Is your Voice-of-the-Customer program Strategic? or Tactical?

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Many companies have voice-of-the-customer efforts in place, making large investments in VoC systems like Medallia or Qualtrics and the staff to generate monthly dashboards and reports. Typical efforts cover dozens if not hundreds of customer experience contacts across a variety of touchpoints, providing qualitative and quantitative data that get processed through text analytics, excel or Tableau for visual presentations.

While many business leaders applaud the effort to capture and report all this customer data, few can say that they know:

  • If they are delivering an on-brand experience
  • That the experience they are delivering is “better than competitors”
  • The impact that an improved customer experience has on revenues and profits

Our term for this is tactical VoC program vs. Strategic VoC programs. C-Suites that have Strategic VoC insight can be more aligned and focused on delivering the “On-Brand experience” that will create competitive leadership and accelerate growth and profitability. Without strategic customer insight, companies end up extremely busy, but have too many projects that don’t deliver the impact and measurable results that drive the business.


Source: Tucker & Company 2021

B2C Case Example – Driving 35% growth with an On-Brand Experience

A national restaurant chain was interested in understanding and improving it customer experience, specifically in the deployment of new retail formats to promote new menu items as well as technologies that would address wait times during lunch and help customers customize their orders for exactly what they liked.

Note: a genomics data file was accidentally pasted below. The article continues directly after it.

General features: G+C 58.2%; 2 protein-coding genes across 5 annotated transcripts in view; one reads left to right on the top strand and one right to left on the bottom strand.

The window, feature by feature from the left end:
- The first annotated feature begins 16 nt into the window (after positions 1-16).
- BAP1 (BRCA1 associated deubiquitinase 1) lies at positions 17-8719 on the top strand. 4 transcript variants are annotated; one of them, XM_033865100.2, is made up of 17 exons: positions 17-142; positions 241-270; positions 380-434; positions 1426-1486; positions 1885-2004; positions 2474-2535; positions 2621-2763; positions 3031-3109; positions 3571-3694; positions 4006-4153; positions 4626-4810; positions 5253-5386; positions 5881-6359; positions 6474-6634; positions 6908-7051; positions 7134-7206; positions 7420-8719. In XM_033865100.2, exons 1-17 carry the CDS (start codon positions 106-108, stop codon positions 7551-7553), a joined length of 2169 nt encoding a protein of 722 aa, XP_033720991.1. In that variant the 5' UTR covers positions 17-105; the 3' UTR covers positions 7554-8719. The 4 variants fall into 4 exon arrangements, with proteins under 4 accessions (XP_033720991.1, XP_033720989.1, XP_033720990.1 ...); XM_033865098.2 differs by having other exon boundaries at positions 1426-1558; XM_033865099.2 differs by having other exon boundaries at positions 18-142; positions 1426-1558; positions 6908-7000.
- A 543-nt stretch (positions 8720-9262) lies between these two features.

The research scope covered more than 25 elements of the customer experience – including packaging, service, order execution, café design / colors, signage, digital ordering kiosks, new menu boards, cleanliness & sanitation, café wi-fi and power outlets, takeout order pickup, parking, etc. Thousands of customers were interviewed and surveyed to assess the impact of the various factors and regression analysis were performed to determine the most statistically valid elements if overall satisfaction.

When the analysis was complete, the more than 20 insights were developed regarding changes that need to be made – but the impact of the changes on sales, retention, frequency of visit and loyalty was inconclusive. To find the answer, discussions with loyal customers opened the door to strategic insights.

Customers involved in the research felt confused about all the different elements they had been poked and prodded about – and told the research team they were really looking for 4 things from their experience at that company – and that everything else was a nice to have, but wasn’t part of their decision to select that restaurant. These 4 elements made up their “On-Brand Experience”.